In other words, many people remain trapped in the illusory world of:

  1. Thinking life is happening “to” them.
  2. Thinking that changing the “thing”, itself, is the way to alleviate their anger (or any other undesirable feeling).

The antidote I spoke of is to use your feelings the way they are intended to be used.  As mirror-perfect feedback about how in, or out, of alignment your beliefs are with your conscious desires.

Use Your Feelings to Become Your Own Greatest Ally

When that feedback is unpleasant (as anger usually is), you are getting the following information:

“Hey!  The beliefs which are being mirrored back to you in the form of this ‘thing’ you are contextually creating are not aligned with your desires for it.  This reflection is alerting you that the source of it (your beliefs) is out of alignment with your desire.”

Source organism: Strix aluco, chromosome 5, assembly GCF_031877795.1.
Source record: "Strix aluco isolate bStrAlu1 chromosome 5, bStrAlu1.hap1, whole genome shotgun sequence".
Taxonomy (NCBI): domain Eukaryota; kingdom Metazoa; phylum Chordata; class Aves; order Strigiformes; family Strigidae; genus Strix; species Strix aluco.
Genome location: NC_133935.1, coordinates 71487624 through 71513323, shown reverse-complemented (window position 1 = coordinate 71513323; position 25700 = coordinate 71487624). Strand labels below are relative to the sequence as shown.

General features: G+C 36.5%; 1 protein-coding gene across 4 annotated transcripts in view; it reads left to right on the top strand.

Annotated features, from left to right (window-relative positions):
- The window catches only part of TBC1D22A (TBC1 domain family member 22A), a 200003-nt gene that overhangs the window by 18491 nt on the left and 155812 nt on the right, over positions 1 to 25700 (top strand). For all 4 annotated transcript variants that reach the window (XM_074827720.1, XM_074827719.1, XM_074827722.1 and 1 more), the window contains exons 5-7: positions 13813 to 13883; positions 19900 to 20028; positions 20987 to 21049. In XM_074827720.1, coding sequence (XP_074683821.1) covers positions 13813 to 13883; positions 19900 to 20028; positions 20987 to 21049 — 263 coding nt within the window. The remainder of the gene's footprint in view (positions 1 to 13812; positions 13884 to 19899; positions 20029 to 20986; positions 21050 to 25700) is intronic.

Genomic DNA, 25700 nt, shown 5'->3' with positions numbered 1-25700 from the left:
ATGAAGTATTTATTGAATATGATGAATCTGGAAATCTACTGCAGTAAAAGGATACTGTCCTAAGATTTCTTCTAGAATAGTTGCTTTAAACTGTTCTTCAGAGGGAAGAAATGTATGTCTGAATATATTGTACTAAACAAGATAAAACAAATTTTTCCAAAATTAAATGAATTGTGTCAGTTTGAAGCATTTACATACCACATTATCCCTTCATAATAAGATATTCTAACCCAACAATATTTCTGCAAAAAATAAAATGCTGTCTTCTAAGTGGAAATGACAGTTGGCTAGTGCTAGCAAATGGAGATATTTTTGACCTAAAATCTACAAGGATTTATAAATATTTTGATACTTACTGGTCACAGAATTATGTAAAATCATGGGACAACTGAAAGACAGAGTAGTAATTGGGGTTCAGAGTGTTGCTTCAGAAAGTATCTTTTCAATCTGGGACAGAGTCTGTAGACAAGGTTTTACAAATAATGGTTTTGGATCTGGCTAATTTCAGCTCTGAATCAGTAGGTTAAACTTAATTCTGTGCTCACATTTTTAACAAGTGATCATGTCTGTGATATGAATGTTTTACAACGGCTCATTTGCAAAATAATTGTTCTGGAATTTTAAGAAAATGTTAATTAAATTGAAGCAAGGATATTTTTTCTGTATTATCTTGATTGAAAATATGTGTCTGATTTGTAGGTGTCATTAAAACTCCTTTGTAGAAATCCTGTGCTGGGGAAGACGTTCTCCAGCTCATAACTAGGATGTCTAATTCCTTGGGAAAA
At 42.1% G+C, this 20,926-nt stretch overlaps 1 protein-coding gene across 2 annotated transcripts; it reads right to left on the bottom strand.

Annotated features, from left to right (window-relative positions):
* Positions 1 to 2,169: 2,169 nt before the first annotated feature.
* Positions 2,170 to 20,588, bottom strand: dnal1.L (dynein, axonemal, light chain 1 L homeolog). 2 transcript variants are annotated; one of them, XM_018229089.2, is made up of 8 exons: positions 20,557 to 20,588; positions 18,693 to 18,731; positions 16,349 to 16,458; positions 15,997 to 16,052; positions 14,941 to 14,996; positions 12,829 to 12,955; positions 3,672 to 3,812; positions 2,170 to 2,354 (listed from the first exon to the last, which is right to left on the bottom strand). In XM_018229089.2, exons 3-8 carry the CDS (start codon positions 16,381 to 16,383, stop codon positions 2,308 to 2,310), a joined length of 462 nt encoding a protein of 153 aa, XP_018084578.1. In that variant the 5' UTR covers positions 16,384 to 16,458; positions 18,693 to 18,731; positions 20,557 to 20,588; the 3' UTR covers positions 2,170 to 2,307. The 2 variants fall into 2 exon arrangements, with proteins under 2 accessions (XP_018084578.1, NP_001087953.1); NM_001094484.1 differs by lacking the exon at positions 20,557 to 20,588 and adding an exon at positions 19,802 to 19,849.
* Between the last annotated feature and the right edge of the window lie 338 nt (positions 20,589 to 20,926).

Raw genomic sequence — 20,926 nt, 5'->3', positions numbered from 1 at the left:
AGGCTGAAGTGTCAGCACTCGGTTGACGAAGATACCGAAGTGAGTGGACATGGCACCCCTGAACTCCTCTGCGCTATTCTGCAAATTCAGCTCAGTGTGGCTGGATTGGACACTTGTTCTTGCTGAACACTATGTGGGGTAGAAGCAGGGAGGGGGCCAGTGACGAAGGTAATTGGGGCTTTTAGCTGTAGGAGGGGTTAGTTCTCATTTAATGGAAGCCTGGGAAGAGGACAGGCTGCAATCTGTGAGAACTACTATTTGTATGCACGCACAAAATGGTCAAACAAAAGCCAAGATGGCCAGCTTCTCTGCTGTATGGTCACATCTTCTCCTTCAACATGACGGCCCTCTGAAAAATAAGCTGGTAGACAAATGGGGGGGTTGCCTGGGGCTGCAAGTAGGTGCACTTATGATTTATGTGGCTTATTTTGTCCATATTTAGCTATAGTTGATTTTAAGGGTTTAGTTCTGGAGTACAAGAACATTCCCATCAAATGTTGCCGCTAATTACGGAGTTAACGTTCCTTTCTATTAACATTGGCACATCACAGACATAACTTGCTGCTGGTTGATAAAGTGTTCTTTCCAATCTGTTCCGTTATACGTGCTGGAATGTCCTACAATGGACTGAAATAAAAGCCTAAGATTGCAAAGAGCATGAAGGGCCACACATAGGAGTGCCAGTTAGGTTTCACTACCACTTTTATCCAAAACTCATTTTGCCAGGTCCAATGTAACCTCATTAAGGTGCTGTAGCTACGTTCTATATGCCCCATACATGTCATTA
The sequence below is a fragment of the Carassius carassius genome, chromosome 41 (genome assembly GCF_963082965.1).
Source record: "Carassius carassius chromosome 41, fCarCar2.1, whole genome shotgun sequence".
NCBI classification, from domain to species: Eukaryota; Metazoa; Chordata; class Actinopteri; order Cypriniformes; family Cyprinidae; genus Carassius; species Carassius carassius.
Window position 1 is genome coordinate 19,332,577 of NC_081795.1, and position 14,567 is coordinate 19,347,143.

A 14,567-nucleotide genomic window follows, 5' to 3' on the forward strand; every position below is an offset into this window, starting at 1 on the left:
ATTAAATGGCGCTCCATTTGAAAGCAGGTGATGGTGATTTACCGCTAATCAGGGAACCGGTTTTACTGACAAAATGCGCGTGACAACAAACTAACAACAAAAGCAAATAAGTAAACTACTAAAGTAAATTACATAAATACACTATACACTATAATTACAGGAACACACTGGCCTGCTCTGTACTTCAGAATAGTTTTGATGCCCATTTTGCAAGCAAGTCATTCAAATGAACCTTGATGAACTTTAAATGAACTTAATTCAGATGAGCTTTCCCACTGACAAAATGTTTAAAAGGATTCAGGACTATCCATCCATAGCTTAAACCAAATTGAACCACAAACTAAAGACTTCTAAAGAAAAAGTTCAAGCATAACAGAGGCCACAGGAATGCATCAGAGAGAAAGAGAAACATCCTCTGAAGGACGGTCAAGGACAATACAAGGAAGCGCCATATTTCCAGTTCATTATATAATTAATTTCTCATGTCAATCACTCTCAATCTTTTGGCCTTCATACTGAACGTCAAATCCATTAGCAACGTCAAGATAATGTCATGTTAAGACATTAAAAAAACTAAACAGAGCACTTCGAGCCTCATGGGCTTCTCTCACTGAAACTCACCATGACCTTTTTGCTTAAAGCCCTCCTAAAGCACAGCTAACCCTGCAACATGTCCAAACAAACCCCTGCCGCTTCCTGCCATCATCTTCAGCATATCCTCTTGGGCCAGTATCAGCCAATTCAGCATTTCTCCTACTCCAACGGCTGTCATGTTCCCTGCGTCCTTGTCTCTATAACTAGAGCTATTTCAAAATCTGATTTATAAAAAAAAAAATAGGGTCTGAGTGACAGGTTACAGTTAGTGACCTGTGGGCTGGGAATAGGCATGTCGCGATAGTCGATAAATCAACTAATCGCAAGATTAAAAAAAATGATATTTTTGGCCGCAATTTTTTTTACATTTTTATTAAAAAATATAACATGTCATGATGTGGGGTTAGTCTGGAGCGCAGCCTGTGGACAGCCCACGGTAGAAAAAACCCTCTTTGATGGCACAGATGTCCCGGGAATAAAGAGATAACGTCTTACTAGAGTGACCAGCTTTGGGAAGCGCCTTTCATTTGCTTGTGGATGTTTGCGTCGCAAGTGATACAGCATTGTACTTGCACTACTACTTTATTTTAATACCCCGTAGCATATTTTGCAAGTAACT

And that information provides you the option of beginning to do what?  Contextually create that “thing” intentionally.  By intentionally aligning your beliefs about it with your desires for it.

And stay tuned to this website for more tips and techniques to use new paradigms from quantum physics to intentionally design a life of your dreams…

 

 

Posted in Importance of Science, Interest in Using Quantum Physics, Paradigms and tagged , , , , , , , , , .

4 Comments

  1. So let’s say my husband had an affair. I was angry. Very angry. I agree that my beliefs about marriage and commitment are out of alignment with what is going on… and my resistance to “what is” magnifies and keeps the anger coming back around and around, but in terms of manifesting, I get confused. The actions of someone else are outside my hoola hoop.

    How would you explain “contextually creating” in this scenario?

    (I work with women in conflict and would be interested in your thoughts)

    • Hey Deborah. Thank you for posting this. I LOVE the challenging questions! Thank you for the opportunity to be of value to you – it is an honor.